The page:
NOW Was THE TIME: 1st Global Disability Summit

NOW Was THE TIME: 1st Global Disability Summit

On the 24th of July, the Department for International Development of the UK (DFID), the Government of Kenya and the International Disability Alliance (IDA) organized the first Global Disability Summit in London. ENIL was represented at the Summit by Zara Todd and our Board Member Nadia Hadad was there as a member of the European Disability Forum’s Executive Committee. In addition to being at the Summit, ENIL supported the “festival of resistance” – a protest organized by Disabled People Against the Cuts (DPAC) and other DPOs to highlight the hypocrisy of the UK Government and its contempt for the UN Convention on the Rights of Persons with Disabilities (CRPD).

Before the Summit, a Civil Society Forum provided an opportunity to highlight current issues and barriers to real inclusion and being able to live in dignity in the community.

The Summit itself was attended by hundreds of ministers, DPOs, NGOs, charities, CEOs of private sector organizations, delegates of multilateral agencies, and donors. They were all invited by DFID to sign “The Charter for Change”, a list of 10 steps ‘to ensure the rights, freedoms, dignity and inclusion of all persons with disabilities’. The list, which you can find in this link, asks to move from rhetoric to action through the implementation of the CRPD and the delivery of the SDGs for disabled people.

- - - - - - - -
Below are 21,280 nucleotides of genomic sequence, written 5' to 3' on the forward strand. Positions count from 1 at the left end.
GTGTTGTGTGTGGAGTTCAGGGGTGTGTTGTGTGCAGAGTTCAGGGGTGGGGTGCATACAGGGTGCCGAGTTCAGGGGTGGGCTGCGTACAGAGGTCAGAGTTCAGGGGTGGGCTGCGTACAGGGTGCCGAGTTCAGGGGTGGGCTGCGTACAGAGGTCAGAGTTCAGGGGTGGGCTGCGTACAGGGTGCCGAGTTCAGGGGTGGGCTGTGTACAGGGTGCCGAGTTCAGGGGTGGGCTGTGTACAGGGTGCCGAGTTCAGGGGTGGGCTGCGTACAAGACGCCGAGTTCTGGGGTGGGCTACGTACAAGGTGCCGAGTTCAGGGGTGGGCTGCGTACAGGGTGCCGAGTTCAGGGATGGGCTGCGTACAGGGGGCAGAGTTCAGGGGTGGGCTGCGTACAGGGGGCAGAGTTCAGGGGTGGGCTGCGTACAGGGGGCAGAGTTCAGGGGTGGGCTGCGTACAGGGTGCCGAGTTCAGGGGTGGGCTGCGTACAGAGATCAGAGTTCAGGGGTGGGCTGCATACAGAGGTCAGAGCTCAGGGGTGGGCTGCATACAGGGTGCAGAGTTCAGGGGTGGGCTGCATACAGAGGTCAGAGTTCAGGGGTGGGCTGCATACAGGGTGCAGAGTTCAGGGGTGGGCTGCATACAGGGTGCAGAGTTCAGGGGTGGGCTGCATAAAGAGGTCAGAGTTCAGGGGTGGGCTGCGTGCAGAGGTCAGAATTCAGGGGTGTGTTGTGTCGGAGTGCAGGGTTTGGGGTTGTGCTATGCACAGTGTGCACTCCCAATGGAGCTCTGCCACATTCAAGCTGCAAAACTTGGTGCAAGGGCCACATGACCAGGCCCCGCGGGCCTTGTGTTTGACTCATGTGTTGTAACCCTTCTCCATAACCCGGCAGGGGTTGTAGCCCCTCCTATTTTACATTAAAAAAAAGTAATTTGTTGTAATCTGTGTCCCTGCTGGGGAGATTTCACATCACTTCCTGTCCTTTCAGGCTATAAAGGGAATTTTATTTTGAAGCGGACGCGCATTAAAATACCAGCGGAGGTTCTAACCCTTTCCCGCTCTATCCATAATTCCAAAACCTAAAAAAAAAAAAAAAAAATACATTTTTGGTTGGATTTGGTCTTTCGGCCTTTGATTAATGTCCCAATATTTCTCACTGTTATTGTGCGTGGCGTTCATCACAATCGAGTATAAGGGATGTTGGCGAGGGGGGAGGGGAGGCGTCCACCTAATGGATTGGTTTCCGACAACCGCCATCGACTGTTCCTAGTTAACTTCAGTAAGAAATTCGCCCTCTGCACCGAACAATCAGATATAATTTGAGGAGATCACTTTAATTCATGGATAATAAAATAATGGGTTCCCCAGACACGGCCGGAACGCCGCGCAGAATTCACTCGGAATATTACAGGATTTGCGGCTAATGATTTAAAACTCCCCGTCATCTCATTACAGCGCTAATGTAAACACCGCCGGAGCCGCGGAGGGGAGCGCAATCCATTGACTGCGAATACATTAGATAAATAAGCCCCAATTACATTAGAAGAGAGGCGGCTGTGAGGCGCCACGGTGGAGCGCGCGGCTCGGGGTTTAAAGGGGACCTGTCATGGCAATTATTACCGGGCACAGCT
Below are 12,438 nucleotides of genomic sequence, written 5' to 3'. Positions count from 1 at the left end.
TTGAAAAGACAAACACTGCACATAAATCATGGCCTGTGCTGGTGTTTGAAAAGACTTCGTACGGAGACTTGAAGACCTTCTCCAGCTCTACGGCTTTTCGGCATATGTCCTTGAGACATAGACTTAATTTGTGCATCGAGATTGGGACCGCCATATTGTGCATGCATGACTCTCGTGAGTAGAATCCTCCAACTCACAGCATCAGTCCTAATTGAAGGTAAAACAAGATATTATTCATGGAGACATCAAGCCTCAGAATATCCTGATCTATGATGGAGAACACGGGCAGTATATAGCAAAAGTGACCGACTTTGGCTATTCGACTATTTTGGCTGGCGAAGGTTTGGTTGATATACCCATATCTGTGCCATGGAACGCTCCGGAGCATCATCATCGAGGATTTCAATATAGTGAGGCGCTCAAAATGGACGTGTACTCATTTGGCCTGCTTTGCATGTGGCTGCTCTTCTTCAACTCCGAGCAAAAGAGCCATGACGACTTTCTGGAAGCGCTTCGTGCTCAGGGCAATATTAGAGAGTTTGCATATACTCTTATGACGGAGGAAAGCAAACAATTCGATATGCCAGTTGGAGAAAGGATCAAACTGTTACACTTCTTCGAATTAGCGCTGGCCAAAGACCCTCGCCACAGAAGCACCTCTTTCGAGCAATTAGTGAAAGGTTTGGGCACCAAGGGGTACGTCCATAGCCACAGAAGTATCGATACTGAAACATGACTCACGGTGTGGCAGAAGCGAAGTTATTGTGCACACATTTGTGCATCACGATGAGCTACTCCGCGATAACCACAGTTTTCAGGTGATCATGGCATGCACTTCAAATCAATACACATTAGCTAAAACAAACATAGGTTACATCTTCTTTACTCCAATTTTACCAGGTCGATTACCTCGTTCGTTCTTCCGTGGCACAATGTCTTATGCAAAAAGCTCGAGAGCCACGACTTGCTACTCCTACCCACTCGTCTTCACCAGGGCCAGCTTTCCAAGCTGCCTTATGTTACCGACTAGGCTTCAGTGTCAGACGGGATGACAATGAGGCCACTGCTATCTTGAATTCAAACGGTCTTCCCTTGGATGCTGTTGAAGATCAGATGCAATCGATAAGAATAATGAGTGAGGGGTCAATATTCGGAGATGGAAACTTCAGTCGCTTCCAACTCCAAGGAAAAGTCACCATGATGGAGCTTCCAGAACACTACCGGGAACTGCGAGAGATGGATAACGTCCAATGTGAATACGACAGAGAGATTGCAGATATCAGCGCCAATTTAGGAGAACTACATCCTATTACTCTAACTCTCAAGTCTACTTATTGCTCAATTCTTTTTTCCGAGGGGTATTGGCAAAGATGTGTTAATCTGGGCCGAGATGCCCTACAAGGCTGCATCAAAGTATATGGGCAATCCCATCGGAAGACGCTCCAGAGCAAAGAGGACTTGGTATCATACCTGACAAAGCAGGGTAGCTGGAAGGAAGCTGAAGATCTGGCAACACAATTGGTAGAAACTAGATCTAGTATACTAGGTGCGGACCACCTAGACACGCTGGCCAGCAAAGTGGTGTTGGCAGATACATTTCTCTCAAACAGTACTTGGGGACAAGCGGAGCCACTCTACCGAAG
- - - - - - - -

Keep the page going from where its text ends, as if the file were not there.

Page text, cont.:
The programme of the Summit focused on four themes: Dignity and respect for all, Inclusive education, Economic empowerment and Harnessing technology and innovation. There were three crosscutting themes -‘Women and girls with disabilities’, ‘Conflict and humanitarian Context’ and ‘Data disaggregation’ – and two spotlight sessions addressing eight issues such as gender, inclusive leadership and development, Syria or sexual and reproductive rights of disabled people.

By the end of the Summit, the national and international attendees compiled an ambitious list of 170 concrete commitments on disability inclusion. The UN, for instance, declared its intention to publish a disability accountability framework during the next year and shared its action-plan for the inclusion of disabled people. Nine national governments committed to pass or formulate new or revised laws for disability rights. The Government of Kyrgyzstan committed to ratify the CRPD by 2021 or 2022. Seventeen national governments committed to create and implement inclusive education sector policy and plans, etc. You can find the complete list of commitments by following this link.

Importantly, IDA and DFID took the initiative to establish an online platform to track all the commitments, to ensure they are delivered as promised.

There was significant opposition to the organization of the Summit by the UK Government from British civil society organisations and DPOs, as mentioned at the beginning of the article. Disabled activists held a “festival of resistance” outside the event to highlight the hypocrisy of it being co-hosted by the UK Government. Paula Peters, a member of DPAC’s national steering group, said: “It is important to be outside the Global Disability Summit to show the true nature of what the UK government are doing to disabled people with their austerity agenda.”

When activists from DPAC, supported by ENIL and EDF, tried to enter the Summit to disseminate their statement, they were stopped by the security team. Nevertheless, many of the delegates were given the leaflet despite this.

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